Dave Christensen

Even when Dave Christensen goes on vacation, he ends up doing a little business research on the side.

“Everytime I vacation somewhere I end up looking around and saying, ‘Wow, these are cool buildings,’ ” Christensen said. He eventually ends up talking with a local developer or with someone in the city planning department. Sometimes he even comes home with a new client.

As an architect and a planner, Christensen is always on the hunt for the newest and best designs. He reads approximately 40 trade journals each month, from all sectors of the economy, from commercial to residential to industrial. The list of projects that he has been involved in is just as diverse, from RV parks to airplane hangars to condominiums. And if you go to the Port of Bellingham and request a drawing of the proposed Waterfront District, they will hand you one of Christensen’s renderings.

Christensen likes to joke about his involvement in numerous projects by comparing himself to an engineer.

“An engineer knows a great deal of information about a very specialized area of information. And they keep knowing more and more about less and less until finally they know everything about nothing. As an architect, though, I know a little bit about a lot of different things. I keep knowing less and less about more and more until finally I know nothing about everything!”

For knowing nothing, Christensen sure keeps busy. Each month, he works on 30 to 40 projects, some of which have come to fruition this year.

In November, the City of Blaine passed the Wharf District Master Plan, which Christensen designed. He also recently helped the City of Bellingham set new design standards for Old Town.

The Gaston Bay building, a $1.5 million renovation of the former Sonny Foods at 2925 Roeder Ave., is almost finished and should be open for leases by the end of the year, Christensen said.

“I kind of touch a little bit on a lot of projects around town that a lot of people don’t realize I’m involved in,” Christensen said.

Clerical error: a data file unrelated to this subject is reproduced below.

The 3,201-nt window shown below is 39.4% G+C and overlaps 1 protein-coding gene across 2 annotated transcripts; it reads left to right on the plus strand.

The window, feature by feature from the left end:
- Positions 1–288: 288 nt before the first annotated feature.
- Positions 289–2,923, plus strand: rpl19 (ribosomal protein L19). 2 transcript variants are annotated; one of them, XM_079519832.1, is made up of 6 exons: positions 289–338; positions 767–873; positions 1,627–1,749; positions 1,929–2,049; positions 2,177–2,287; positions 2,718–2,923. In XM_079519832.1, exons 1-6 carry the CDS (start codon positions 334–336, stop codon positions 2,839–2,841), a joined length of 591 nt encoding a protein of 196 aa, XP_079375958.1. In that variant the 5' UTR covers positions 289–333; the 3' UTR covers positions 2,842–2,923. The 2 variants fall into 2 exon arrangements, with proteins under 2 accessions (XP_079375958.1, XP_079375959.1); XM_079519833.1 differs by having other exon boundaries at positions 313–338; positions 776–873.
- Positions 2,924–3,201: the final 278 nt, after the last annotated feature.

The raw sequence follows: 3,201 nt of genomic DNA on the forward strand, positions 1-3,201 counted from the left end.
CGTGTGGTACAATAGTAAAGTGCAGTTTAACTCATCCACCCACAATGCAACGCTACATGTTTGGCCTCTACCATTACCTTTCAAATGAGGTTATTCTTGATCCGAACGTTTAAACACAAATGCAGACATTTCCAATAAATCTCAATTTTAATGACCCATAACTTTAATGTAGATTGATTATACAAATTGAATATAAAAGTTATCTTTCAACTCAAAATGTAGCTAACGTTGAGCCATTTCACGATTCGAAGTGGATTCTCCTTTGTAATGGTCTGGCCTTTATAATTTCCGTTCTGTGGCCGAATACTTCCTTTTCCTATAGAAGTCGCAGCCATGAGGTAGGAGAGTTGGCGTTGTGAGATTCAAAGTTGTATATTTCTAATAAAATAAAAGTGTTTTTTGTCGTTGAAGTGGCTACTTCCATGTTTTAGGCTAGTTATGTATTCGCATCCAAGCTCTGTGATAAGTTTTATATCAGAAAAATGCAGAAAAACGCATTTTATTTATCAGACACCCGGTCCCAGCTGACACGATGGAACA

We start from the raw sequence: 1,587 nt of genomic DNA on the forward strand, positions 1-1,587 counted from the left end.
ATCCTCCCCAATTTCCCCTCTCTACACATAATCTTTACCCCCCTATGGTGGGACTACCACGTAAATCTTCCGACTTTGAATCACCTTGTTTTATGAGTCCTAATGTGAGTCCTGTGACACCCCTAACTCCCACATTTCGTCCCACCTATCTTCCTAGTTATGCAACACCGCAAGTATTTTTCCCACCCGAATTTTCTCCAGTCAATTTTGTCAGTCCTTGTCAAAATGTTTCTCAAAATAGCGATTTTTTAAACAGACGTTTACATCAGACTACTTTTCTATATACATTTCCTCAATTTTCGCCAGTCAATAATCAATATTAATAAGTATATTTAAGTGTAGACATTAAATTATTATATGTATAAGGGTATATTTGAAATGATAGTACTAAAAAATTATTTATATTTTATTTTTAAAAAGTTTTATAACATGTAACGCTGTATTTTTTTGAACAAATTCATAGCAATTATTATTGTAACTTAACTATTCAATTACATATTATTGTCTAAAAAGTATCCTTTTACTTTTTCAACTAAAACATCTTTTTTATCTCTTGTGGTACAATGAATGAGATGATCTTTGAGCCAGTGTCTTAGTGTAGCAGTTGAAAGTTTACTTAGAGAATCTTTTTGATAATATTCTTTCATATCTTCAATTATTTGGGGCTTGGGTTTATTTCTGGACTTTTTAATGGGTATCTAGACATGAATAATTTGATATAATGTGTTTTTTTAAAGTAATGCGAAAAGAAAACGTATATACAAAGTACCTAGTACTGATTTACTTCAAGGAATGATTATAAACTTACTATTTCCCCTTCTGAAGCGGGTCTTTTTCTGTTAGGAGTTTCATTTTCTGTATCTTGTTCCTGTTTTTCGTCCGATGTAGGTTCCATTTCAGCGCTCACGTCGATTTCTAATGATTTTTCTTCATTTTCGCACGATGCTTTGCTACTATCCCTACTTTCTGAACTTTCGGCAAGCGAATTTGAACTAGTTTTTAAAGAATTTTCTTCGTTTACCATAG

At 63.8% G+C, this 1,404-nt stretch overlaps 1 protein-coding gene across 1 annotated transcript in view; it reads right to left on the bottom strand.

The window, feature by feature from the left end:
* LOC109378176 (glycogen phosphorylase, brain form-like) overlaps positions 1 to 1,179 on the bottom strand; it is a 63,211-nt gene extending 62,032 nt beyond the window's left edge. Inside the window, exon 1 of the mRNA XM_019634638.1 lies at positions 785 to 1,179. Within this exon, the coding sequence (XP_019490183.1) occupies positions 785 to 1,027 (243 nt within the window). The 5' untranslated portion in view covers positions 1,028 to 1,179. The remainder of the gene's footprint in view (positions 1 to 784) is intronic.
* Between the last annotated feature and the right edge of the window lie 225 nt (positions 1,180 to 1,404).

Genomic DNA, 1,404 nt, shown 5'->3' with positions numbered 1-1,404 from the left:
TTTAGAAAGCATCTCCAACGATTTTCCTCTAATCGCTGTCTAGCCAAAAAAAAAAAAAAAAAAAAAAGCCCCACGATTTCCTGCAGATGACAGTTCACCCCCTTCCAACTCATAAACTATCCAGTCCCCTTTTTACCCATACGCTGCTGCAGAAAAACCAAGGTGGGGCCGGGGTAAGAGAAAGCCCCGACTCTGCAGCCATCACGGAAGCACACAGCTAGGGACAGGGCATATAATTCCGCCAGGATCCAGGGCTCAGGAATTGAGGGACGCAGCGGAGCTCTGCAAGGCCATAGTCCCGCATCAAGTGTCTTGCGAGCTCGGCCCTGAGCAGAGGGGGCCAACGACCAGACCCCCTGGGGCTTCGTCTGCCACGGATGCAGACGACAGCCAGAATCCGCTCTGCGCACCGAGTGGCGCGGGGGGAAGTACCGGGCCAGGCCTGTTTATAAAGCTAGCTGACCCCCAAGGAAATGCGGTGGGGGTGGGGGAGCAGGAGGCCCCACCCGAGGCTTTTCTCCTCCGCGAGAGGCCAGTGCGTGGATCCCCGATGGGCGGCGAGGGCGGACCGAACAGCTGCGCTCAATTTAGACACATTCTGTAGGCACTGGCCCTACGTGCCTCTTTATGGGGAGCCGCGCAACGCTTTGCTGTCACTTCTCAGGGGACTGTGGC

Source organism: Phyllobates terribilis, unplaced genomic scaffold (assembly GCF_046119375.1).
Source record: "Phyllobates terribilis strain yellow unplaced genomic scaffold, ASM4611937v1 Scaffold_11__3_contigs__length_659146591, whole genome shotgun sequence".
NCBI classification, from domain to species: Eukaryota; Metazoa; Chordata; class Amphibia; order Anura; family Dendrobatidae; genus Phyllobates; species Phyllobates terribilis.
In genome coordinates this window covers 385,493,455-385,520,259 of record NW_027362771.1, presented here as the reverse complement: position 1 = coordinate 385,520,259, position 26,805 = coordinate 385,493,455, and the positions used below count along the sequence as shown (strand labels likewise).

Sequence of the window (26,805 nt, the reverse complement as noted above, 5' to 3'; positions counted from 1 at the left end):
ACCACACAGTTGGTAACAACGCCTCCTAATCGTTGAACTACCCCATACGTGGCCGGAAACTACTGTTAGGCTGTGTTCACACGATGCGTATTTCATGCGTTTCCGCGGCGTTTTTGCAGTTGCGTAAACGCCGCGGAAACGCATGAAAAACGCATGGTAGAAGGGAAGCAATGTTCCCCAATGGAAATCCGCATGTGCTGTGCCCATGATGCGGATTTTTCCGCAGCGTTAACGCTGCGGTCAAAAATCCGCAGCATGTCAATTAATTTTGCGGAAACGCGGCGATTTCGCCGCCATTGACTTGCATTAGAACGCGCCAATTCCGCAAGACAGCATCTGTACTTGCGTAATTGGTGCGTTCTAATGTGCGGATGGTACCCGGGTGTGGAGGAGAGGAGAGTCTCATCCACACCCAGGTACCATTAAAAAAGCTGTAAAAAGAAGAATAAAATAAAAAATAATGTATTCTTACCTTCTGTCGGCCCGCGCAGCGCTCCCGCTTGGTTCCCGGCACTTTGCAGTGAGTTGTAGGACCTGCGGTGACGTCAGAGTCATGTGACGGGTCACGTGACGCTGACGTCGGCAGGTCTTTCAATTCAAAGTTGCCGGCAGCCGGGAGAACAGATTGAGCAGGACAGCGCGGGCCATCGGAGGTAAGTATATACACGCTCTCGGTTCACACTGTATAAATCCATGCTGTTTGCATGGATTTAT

Christensen is also in the process of writing a book about building design, tentatively called “Preforma.”

“It’s kind of the rules of thumb for over 100 different building types,” Christensen said. “It will help cities and counties and attorneys know how to quickly get to a preliminary financial pro forma and about the building size and scope.”

Christensen said he hopes to finish the book next year, but with his current work load, he’s not making any promises.


Bio: Dave Christensen

Owner of Christensen Design Management and co-owner of Charrette Studio

Age: 54

Business: Owner of Christensen Design Management and co-owner of Charrette Studio.

Family: Wife, Jean, and daughter, Hannah

Hometown: Seattle

Word that best describes you: Optimistic

What did you want to be when you grew up? An architect

Most influential person in your life: Alvar Aalto, a Finnish architect

What are you currently reading? “1421: The Year China Discovered America,” by Gavin Menzies. “The Philosophy of Sustainable Design,” by Jason F. McLennan. “How to Measure Anything,” by Douglas W. Hubbard.

Favorite movie: Franco Zeffirelli’s “Romeo and Juliet”

What are you currently listening to? Diana Krall

Person you would like to be for a day: Richard Gere